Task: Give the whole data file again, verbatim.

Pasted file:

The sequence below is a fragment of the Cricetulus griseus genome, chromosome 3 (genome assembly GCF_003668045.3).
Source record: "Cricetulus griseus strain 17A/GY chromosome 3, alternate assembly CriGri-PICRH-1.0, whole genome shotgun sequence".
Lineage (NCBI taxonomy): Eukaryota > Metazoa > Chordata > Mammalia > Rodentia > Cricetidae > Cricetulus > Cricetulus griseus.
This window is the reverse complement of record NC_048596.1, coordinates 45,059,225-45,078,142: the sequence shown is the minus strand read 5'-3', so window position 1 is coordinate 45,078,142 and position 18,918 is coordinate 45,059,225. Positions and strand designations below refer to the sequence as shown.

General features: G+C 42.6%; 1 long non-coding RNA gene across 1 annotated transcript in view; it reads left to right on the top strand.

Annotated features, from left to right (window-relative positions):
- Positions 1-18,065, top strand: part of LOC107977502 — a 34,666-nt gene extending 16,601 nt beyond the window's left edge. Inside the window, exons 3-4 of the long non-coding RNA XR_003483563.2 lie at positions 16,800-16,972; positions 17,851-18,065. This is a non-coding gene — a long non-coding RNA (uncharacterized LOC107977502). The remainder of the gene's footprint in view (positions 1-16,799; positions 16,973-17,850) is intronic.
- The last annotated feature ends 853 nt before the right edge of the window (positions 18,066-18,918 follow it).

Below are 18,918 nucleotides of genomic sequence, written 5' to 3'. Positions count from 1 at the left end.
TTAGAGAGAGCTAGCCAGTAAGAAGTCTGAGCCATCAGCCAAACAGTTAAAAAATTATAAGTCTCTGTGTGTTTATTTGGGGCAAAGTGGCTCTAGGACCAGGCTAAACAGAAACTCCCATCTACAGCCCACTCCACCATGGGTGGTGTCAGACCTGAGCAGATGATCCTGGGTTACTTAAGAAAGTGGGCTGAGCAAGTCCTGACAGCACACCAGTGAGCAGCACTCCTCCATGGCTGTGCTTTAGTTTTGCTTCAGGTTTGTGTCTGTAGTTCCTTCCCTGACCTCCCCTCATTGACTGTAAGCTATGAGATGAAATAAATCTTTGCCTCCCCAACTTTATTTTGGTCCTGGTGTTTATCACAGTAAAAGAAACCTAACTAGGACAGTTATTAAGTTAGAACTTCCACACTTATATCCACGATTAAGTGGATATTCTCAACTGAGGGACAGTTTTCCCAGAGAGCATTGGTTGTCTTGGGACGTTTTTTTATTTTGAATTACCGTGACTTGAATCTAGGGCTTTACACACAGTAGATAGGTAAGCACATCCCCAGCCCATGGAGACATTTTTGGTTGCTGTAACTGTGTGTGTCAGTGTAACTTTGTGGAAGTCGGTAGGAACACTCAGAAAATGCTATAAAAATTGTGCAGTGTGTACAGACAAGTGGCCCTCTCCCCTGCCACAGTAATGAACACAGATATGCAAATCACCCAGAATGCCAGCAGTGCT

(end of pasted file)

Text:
The sequence below is a fragment of the Cricetulus griseus genome, chromosome 3 (genome assembly GCF_003668045.3).
Source record: "Cricetulus griseus strain 17A/GY chromosome 3, alternate assembly CriGri-PICRH-1.0, whole genome shotgun sequence".
Lineage (NCBI taxonomy): Eukaryota > Metazoa > Chordata > Mammalia > Rodentia > Cricetidae > Cricetulus > Cricetulus griseus.
This window is the reverse complement of record NC_048596.1, coordinates 45,059,225-45,078,142: the sequence shown is the minus strand read 5'-3', so window position 1 is coordinate 45,078,142 and position 18,918 is coordinate 45,059,225. Positions and strand designations below refer to the sequence as shown.

General features: G+C 42.6%; 1 long non-coding RNA gene across 1 annotated transcript in view; it reads left to right on the top strand.

Annotated features, from left to right (window-relative positions):
- Positions 1-18,065, top strand: part of LOC107977502 — a 34,666-nt gene extending 16,601 nt beyond the window's left edge. Inside the window, exons 3-4 of the long non-coding RNA XR_003483563.2 lie at positions 16,800-16,972; positions 17,851-18,065. This is a non-coding gene — a long non-coding RNA (uncharacterized LOC107977502). The remainder of the gene's footprint in view (positions 1-16,799; positions 16,973-17,850) is intronic.
- The last annotated feature ends 853 nt before the right edge of the window (positions 18,066-18,918 follow it).

Below are 18,918 nucleotides of genomic sequence, written 5' to 3'. Positions count from 1 at the left end.
TTAGAGAGAGCTAGCCAGTAAGAAGTCTGAGCCATCAGCCAAACAGTTAAAAAATTATAAGTCTCTGTGTGTTTATTTGGGGCAAAGTGGCTCTAGGACCAGGCTAAACAGAAACTCCCATCTACAGCCCACTCCACCATGGGTGGTGTCAGACCTGAGCAGATGATCCTGGGTTACTTAAGAAAGTGGGCTGAGCAAGTCCTGACAGCACACCAGTGAGCAGCACTCCTCCATGGCTGTGCTTTAGTTTTGCTTCAGGTTTGTGTCTGTAGTTCCTTCCCTGACCTCCCCTCATTGACTGTAAGCTATGAGATGAAATAAATCTTTGCCTCCCCAACTTTATTTTGGTCCTGGTGTTTATCACAGTAAAAGAAACCTAACTAGGACAGTTATTAAGTTAGAACTTCCACACTTATATCCACGATTAAGTGGATATTCTCAACTGAGGGACAGTTTTCCCAGAGAGCATTGGTTGTCTTGGGACGTTTTTTTATTTTGAATTACCGTGACTTGAATCTAGGGCTTTACACACAGTAGATAGGTAAGCACATCCCCAGCCCATGGAGACATTTTTGGTTGCTGTAACTGTGTGTGTCAGTGTAACTTTGTGGAAGTCGGTAGGAACACTCAGAAAATGCTATAAAAATTGTGCAGTGTGTACAGACAAGTGGCCCTCTCCCCTGCCACAGTAATGAACACAGATATGCAAATCACCCAGAATGCCAGCAGTGCT